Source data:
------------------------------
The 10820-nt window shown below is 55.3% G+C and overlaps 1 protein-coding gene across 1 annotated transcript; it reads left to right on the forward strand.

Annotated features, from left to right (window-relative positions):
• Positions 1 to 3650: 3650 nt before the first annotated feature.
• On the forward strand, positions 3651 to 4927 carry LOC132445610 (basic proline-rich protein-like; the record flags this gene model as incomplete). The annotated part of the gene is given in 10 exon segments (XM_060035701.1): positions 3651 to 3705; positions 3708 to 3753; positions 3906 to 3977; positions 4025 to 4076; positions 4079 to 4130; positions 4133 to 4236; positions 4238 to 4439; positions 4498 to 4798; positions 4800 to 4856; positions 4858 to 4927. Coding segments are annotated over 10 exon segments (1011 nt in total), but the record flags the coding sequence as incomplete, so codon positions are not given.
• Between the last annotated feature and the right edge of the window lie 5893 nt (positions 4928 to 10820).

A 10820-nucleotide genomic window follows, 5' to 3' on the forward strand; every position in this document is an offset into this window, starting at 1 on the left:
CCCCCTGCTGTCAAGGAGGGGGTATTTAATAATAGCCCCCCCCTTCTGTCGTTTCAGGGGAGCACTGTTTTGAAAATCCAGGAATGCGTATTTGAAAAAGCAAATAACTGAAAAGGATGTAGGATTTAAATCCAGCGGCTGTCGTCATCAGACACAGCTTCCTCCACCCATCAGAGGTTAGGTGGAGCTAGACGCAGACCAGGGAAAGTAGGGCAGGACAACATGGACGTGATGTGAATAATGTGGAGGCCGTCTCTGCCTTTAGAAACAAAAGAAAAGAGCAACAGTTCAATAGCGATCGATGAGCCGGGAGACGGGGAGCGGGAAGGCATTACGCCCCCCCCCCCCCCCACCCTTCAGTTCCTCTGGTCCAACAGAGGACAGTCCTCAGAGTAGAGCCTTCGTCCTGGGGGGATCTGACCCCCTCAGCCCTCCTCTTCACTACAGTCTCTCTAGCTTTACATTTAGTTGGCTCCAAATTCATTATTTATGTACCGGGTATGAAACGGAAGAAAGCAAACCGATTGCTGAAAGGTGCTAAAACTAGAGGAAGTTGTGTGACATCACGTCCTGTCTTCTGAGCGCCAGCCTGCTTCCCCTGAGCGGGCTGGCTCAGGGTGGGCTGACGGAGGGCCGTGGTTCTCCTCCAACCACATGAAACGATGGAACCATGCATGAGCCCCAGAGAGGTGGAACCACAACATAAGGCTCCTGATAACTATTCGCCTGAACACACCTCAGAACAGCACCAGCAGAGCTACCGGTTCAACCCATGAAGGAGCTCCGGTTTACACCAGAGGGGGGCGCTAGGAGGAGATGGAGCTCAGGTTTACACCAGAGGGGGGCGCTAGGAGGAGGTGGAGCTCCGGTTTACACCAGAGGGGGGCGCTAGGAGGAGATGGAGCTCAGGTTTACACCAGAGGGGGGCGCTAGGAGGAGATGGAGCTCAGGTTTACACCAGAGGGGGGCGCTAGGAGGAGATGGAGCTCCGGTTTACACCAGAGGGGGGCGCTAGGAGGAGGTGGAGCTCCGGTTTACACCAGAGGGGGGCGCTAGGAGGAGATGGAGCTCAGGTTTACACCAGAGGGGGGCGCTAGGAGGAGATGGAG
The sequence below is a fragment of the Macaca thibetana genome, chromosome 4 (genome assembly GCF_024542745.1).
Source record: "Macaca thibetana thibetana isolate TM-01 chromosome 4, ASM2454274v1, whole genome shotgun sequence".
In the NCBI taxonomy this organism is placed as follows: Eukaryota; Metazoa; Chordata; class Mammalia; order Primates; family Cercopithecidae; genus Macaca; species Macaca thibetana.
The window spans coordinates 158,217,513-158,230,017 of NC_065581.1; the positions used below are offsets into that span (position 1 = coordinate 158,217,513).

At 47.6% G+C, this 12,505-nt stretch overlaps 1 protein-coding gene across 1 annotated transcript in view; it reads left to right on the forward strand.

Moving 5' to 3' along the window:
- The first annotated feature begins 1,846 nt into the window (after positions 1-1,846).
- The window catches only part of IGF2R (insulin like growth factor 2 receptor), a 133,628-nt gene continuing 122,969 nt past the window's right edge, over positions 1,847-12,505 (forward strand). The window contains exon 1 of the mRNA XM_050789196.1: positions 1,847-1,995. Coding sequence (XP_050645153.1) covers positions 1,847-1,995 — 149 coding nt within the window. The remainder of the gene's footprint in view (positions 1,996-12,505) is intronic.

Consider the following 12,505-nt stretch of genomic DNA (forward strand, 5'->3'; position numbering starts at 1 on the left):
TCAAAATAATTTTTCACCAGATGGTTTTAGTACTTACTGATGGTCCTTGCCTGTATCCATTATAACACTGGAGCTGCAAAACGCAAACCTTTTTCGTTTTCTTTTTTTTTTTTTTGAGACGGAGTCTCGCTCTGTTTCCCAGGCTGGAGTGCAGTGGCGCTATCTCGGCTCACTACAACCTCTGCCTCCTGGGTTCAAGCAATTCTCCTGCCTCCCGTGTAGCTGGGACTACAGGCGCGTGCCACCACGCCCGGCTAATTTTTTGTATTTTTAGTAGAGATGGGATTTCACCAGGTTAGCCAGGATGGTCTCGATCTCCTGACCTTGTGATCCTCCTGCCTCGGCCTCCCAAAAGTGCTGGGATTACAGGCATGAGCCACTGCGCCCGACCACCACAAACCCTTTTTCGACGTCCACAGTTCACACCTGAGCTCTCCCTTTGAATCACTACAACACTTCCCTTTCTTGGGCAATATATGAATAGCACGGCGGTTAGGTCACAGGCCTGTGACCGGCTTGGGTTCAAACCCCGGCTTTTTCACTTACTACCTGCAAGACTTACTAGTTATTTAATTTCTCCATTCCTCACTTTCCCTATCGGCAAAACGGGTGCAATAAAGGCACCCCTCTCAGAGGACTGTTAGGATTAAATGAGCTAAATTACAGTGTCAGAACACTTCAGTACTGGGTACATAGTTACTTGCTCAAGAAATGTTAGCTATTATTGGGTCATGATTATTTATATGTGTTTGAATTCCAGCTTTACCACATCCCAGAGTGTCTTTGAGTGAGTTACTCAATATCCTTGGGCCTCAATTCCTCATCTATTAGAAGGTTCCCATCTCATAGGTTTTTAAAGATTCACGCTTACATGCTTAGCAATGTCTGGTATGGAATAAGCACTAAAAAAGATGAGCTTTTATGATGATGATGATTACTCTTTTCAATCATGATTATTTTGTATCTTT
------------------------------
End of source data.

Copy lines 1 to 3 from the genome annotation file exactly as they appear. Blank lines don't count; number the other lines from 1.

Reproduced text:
The 10820-nt window shown below is 55.3% G+C and overlaps 1 protein-coding gene across 1 annotated transcript; it reads left to right on the forward strand.

Annotated features, from left to right (window-relative positions):
• Positions 1 to 3650: 3650 nt before the first annotated feature.